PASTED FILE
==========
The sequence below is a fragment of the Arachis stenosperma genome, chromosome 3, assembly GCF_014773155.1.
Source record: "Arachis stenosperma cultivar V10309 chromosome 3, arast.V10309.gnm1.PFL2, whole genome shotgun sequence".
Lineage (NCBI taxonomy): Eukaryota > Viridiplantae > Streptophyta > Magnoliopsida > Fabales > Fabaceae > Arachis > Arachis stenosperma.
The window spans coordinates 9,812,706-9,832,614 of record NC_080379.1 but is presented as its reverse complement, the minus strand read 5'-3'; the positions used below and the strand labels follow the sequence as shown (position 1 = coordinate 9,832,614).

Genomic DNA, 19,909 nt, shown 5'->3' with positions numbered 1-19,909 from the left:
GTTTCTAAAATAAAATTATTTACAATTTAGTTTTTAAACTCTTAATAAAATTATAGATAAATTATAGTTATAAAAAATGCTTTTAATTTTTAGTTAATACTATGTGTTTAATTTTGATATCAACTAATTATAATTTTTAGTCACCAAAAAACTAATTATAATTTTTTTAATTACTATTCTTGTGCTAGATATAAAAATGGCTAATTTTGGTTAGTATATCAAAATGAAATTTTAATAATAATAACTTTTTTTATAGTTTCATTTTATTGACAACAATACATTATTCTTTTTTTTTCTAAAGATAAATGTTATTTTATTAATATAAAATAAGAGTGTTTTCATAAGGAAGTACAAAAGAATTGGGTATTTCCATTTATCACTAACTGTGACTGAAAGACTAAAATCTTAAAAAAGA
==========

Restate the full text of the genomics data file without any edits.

The sequence below is a fragment of the Arachis stenosperma genome, chromosome 3, assembly GCF_014773155.1.
Source record: "Arachis stenosperma cultivar V10309 chromosome 3, arast.V10309.gnm1.PFL2, whole genome shotgun sequence".
Lineage (NCBI taxonomy): Eukaryota > Viridiplantae > Streptophyta > Magnoliopsida > Fabales > Fabaceae > Arachis > Arachis stenosperma.
The window spans coordinates 9,812,706-9,832,614 of record NC_080379.1 but is presented as its reverse complement, the minus strand read 5'-3'; the positions used below and the strand labels follow the sequence as shown (position 1 = coordinate 9,832,614).

Genomic DNA, 19,909 nt, shown 5'->3' with positions numbered 1-19,909 from the left:
GTTTCTAAAATAAAATTATTTACAATTTAGTTTTTAAACTCTTAATAAAATTATAGATAAATTATAGTTATAAAAAATGCTTTTAATTTTTAGTTAATACTATGTGTTTAATTTTGATATCAACTAATTATAATTTTTAGTCACCAAAAAACTAATTATAATTTTTTTAATTACTATTCTTGTGCTAGATATAAAAATGGCTAATTTTGGTTAGTATATCAAAATGAAATTTTAATAATAATAACTTTTTTTATAGTTTCATTTTATTGACAACAATACATTATTCTTTTTTTTTCTAAAGATAAATGTTATTTTATTAATATAAAATAAGAGTGTTTTCATAAGGAAGTACAAAAGAATTGGGTATTTCCATTTATCACTAACTGTGACTGAAAGACTAAAATCTTAAAAAAGA